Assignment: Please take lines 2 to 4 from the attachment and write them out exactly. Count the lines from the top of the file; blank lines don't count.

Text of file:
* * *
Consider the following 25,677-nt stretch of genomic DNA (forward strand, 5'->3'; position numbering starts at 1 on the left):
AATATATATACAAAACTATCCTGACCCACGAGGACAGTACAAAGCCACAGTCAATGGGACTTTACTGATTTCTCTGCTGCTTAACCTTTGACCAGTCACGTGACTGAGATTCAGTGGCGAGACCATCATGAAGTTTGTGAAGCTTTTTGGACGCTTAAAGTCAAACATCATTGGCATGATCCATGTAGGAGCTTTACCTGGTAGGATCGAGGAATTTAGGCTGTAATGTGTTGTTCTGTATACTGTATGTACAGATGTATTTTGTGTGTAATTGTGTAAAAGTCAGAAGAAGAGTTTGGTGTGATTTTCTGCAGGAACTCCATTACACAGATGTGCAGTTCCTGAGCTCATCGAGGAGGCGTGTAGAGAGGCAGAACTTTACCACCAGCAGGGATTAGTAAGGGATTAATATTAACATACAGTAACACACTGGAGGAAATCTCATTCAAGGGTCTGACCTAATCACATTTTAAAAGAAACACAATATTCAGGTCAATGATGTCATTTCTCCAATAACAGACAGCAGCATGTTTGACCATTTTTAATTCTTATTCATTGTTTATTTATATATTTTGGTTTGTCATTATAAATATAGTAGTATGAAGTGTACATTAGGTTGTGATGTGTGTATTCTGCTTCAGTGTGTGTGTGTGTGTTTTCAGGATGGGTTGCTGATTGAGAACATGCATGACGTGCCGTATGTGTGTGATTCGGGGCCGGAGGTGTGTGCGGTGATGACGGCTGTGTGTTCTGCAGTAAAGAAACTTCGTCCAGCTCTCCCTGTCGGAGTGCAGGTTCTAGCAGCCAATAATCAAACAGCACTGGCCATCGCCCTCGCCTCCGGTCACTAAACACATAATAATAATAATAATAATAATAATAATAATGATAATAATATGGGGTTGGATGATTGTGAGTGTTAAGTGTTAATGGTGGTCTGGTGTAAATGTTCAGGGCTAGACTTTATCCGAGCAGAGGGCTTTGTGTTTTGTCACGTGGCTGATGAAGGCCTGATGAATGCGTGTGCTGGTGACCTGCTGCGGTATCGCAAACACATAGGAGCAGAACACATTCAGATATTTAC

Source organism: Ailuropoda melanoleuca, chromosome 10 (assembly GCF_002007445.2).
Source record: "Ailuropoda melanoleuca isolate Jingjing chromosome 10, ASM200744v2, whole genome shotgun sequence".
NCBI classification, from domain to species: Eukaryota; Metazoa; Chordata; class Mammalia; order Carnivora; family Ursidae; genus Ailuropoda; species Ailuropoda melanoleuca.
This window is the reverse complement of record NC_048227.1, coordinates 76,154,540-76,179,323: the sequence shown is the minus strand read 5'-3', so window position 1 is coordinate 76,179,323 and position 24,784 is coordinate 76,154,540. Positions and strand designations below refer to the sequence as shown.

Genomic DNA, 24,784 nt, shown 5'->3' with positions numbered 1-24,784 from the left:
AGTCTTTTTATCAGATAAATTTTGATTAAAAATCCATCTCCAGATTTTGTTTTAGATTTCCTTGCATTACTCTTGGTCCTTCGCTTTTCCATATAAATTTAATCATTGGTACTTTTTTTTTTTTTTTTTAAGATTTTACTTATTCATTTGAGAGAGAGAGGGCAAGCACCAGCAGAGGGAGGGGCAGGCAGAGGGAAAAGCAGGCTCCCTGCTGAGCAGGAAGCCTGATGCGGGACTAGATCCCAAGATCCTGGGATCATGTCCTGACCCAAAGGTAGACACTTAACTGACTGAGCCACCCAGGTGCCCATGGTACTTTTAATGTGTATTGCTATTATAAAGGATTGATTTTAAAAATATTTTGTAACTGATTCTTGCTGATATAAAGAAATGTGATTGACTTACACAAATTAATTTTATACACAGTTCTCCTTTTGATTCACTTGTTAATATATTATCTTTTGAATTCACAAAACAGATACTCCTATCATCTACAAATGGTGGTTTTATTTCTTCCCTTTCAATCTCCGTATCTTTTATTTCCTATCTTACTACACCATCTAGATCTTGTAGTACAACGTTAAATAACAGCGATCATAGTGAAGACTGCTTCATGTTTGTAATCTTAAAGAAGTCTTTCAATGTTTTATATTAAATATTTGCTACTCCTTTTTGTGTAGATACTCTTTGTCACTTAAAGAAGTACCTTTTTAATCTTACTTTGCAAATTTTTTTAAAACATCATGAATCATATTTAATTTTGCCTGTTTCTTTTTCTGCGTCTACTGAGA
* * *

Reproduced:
AATATATATACAAAACTATCCTGACCCACGAGGACAGTACAAAGCCACAGTCAATGGGACTTTACTGATTTCTCTGCTGCTTAACCTTTGACCAGTCACGTGACTGAGATTCAGTGGCGAGACCATCATGAAGTTTGTGAAGCTTTTTGGACGCTTAAAGTCAAACATCATTGGCATGATCCATGTAGGAGCTTTACCTGGTAGGATCGAGGAATTTAGGCTGTAATGTGTTGTTCTGTATACTGTATGTACAGATGTATTTTGTGTGTAATTGTGTAAAAGTCAGAAGAAGAGTTTGGTGTGATTTTCTGCAGGAACTCCATTACACAGATGTGCAGTTCCTGAGCTCATCGAGGAGGCGTGTAGAGAGGCAGAACTTTACCACCAGCAGGGATTAGTAAGGGATTAATATTAACATACAGTAACACACTGGAGGAAATCTCATTCAAGGGTCTGACCTAATCACATTTTAAAAGAAACACAATATTCAGGTCAATGATGTCATTTCTCCAATAACAGACAGCAGCATGTTTGACCATTTTTAATTCTTATTCATTGTTTATTTATATATTTTGGTTTGTCATTATAAATATAGTAGTATGAAGTGTACATTAGGTTGTGATGTGTGTATTCTGCTTCAGTGTGTGTGTGTGTGTTTTCAGGATGGGTTGCTGATTGAGAACATGCATGACGTGCCGTATGTGTGTGATTCGGGGCCGGAGGTGTGTGCGGTGATGACGGCTGTGTGTTCTGCAGTAAAGAAACTTCGTCCAGCTCTCCCTGTCGGAGTGCAGGTTCTAGCAGCCAATAATCAAACAGCACTGGCCATCGCCCTCGCCTCCGGTCACTAAACACATAATAATAATAATAATAATAATAATAATAATGATAATAATATGGGGTTGGATGATTGTGAGTGTTAAGTGTTAATGGTGGTCTGGTGTAAATGTTCAGGGCTAGACTTTATCCGAGCAGAGGGCTTTGTGTTTTGTCACGTGGCTGATGAAGGCCTGATGAATGCGTGTGCTGGTGACCTGCTGCGGTATCGCAAACACATAGGAGCAGAACACATTCAGATATTTAC

Source organism: Ailuropoda melanoleuca, chromosome 10 (assembly GCF_002007445.2).
Source record: "Ailuropoda melanoleuca isolate Jingjing chromosome 10, ASM200744v2, whole genome shotgun sequence".